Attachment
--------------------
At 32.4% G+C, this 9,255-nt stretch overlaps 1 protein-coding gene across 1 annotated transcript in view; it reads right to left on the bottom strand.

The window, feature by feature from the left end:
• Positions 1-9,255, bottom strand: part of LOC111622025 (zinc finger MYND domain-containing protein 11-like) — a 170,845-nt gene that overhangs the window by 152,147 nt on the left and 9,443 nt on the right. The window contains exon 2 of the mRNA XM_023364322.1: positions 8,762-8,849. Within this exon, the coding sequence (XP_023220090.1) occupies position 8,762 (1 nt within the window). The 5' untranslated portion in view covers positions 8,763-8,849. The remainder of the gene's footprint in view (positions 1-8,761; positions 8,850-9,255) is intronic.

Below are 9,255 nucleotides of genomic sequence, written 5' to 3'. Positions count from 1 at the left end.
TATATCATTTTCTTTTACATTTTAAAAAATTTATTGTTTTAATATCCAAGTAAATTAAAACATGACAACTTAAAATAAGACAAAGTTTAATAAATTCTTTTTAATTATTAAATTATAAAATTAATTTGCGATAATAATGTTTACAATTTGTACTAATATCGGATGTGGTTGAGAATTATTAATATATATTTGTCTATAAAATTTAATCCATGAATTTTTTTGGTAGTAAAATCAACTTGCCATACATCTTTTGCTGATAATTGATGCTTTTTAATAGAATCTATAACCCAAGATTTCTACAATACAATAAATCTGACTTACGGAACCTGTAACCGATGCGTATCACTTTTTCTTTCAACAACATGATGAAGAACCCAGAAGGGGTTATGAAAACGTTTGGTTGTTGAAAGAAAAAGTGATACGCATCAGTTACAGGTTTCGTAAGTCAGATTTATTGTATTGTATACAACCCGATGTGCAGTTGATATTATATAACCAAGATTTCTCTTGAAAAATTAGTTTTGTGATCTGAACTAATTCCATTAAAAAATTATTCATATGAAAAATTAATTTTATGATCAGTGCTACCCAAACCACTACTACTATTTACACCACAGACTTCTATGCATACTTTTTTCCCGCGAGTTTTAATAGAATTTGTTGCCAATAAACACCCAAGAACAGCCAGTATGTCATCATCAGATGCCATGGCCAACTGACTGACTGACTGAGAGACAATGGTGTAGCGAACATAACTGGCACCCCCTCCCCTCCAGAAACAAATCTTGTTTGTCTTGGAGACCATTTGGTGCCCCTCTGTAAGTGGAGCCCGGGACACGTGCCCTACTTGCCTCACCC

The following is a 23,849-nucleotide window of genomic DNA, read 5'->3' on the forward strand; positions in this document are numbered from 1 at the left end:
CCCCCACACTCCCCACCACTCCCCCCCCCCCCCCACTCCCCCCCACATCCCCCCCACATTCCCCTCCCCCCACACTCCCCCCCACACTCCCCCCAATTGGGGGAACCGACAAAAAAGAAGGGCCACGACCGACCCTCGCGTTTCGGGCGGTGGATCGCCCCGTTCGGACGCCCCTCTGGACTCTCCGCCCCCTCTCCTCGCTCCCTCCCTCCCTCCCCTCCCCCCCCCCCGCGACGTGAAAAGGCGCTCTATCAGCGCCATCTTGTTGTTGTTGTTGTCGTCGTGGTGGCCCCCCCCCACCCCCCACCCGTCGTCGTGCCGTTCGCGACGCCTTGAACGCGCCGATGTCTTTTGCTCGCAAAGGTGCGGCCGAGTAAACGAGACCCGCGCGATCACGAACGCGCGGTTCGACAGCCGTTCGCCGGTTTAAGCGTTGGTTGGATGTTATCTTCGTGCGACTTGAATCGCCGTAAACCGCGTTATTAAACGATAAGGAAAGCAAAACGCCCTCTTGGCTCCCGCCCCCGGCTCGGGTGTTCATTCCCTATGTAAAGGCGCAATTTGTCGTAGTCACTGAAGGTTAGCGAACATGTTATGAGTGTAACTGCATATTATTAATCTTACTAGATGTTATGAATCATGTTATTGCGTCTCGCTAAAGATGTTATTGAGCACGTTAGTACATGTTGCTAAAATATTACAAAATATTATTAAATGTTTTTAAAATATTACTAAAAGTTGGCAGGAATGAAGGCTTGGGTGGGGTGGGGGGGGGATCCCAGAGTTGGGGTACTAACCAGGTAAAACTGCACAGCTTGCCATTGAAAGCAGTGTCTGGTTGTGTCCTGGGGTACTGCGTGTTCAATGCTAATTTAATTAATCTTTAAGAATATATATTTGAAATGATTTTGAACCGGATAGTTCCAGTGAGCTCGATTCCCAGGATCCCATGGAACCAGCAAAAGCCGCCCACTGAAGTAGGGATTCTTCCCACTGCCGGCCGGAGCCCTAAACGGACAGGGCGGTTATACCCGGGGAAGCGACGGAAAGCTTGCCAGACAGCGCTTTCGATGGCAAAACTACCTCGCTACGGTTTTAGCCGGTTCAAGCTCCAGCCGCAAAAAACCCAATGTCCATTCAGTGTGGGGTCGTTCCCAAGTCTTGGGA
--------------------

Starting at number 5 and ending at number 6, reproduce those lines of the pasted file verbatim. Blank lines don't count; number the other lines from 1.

TATATCATTTTCTTTTACATTTTAAAAAATTTATTGTTTTAATATCCAAGTAAATTAAAACATGACAACTTAAAATAAGACAAAGTTTAATAAATTCTTTTTAATTATTAAATTATAAAATTAATTTGCGATAATAATGTTTACAATTTGTACTAATATCGGATGTGGTTGAGAATTATTAATATATATTTGTCTATAAAATTTAATCCATGAATTTTTTTGGTAGTAAAATCAACTTGCCATACATCTTTTGCTGATAATTGATGCTTTTTAATAGAATCTATAACCCAAGATTTCTACAATACAATAAATCTGACTTACGGAACCTGTAACCGATGCGTATCACTTTTTCTTTCAACAACATGATGAAGAACCCAGAAGGGGTTATGAAAACGTTTGGTTGTTGAAAGAAAAAGTGATACGCATCAGTTACAGGTTTCGTAAGTCAGATTTATTGTATTGTATACAACCCGATGTGCAGTTGATATTATATAACCAAGATTTCTCTTGAAAAATTAGTTTTGTGATCTGAACTAATTCCATTAAAAAATTATTCATATGAAAAATTAATTTTATGATCAGTGCTACCCAAACCACTACTACTATTTACACCACAGACTTCTATGCATACTTTTTTCCCGCGAGTTTTAATAGAATTTGTTGCCAATAAACACCCAAGAACAGCCAGTATGTCATCATCAGATGCCATGGCCAACTGACTGACTGACTGAGAGACAATGGTGTAGCGAACATAACTGGCACCCCCTCCCCTCCAGAAACAAATCTTGTTTGTCTTGGAGACCATTTGGTGCCCCTCTGTAAGTGGAGCCCGGGACACGTGCCCTACTTGCCTCACCC

The following is a 23,849-nucleotide window of genomic DNA, read 5'->3' on the forward strand; positions in this document are numbered from 1 at the left end: